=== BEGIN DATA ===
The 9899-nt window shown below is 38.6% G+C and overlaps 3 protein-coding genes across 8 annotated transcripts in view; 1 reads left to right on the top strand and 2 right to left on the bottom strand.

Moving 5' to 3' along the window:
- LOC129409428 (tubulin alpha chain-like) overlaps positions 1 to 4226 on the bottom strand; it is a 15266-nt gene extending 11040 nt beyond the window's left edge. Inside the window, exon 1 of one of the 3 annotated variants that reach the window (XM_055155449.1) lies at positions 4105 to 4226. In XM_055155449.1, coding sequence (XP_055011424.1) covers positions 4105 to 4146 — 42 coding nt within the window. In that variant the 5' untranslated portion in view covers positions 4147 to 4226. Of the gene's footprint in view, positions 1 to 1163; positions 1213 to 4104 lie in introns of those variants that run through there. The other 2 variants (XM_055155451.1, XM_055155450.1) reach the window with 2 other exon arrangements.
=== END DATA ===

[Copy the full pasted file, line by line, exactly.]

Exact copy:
The 9899-nt window shown below is 38.6% G+C and overlaps 3 protein-coding genes across 8 annotated transcripts in view; 1 reads left to right on the top strand and 2 right to left on the bottom strand.

Moving 5' to 3' along the window:
- LOC129409428 (tubulin alpha chain-like) overlaps positions 1 to 4226 on the bottom strand; it is a 15266-nt gene extending 11040 nt beyond the window's left edge. Inside the window, exon 1 of one of the 3 annotated variants that reach the window (XM_055155449.1) lies at positions 4105 to 4226. In XM_055155449.1, coding sequence (XP_055011424.1) covers positions 4105 to 4146 — 42 coding nt within the window. In that variant the 5' untranslated portion in view covers positions 4147 to 4226. Of the gene's footprint in view, positions 1 to 1163; positions 1213 to 4104 lie in introns of those variants that run through there. The other 2 variants (XM_055155451.1, XM_055155450.1) reach the window with 2 other exon arrangements.